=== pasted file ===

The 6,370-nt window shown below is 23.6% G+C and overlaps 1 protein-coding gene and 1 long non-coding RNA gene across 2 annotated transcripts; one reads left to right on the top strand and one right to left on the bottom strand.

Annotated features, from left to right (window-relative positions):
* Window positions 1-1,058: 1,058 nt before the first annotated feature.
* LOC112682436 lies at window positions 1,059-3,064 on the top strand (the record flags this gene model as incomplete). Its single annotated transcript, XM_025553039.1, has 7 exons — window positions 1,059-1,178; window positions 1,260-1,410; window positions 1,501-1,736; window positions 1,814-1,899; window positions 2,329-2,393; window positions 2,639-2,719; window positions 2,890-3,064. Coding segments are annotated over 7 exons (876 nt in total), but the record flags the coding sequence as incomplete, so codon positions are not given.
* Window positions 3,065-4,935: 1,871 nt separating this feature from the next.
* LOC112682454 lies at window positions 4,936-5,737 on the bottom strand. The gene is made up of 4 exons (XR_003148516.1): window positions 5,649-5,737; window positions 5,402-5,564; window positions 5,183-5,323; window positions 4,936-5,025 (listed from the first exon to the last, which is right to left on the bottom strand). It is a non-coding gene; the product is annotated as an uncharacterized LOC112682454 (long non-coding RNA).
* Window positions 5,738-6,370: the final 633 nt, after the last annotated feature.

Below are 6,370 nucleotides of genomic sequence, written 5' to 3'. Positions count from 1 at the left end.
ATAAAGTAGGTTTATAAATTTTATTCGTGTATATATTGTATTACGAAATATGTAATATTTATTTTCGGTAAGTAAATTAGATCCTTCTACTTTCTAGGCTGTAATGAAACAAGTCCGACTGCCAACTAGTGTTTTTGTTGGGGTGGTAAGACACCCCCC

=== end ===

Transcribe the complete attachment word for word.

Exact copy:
The 6,370-nt window shown below is 23.6% G+C and overlaps 1 protein-coding gene and 1 long non-coding RNA gene across 2 annotated transcripts; one reads left to right on the top strand and one right to left on the bottom strand.

Annotated features, from left to right (window-relative positions):
* Window positions 1-1,058: 1,058 nt before the first annotated feature.
* LOC112682436 lies at window positions 1,059-3,064 on the top strand (the record flags this gene model as incomplete). Its single annotated transcript, XM_025553039.1, has 7 exons — window positions 1,059-1,178; window positions 1,260-1,410; window positions 1,501-1,736; window positions 1,814-1,899; window positions 2,329-2,393; window positions 2,639-2,719; window positions 2,890-3,064. Coding segments are annotated over 7 exons (876 nt in total), but the record flags the coding sequence as incomplete, so codon positions are not given.
* Window positions 3,065-4,935: 1,871 nt separating this feature from the next.
* LOC112682454 lies at window positions 4,936-5,737 on the bottom strand. The gene is made up of 4 exons (XR_003148516.1): window positions 5,649-5,737; window positions 5,402-5,564; window positions 5,183-5,323; window positions 4,936-5,025 (listed from the first exon to the last, which is right to left on the bottom strand). It is a non-coding gene; the product is annotated as an uncharacterized LOC112682454 (long non-coding RNA).
* Window positions 5,738-6,370: the final 633 nt, after the last annotated feature.

Below are 6,370 nucleotides of genomic sequence, written 5' to 3'. Positions count from 1 at the left end.
ATAAAGTAGGTTTATAAATTTTATTCGTGTATATATTGTATTACGAAATATGTAATATTTATTTTCGGTAAGTAAATTAGATCCTTCTACTTTCTAGGCTGTAATGAAACAAGTCCGACTGCCAACTAGTGTTTTTGTTGGGGTGGTAAGACACCCCCC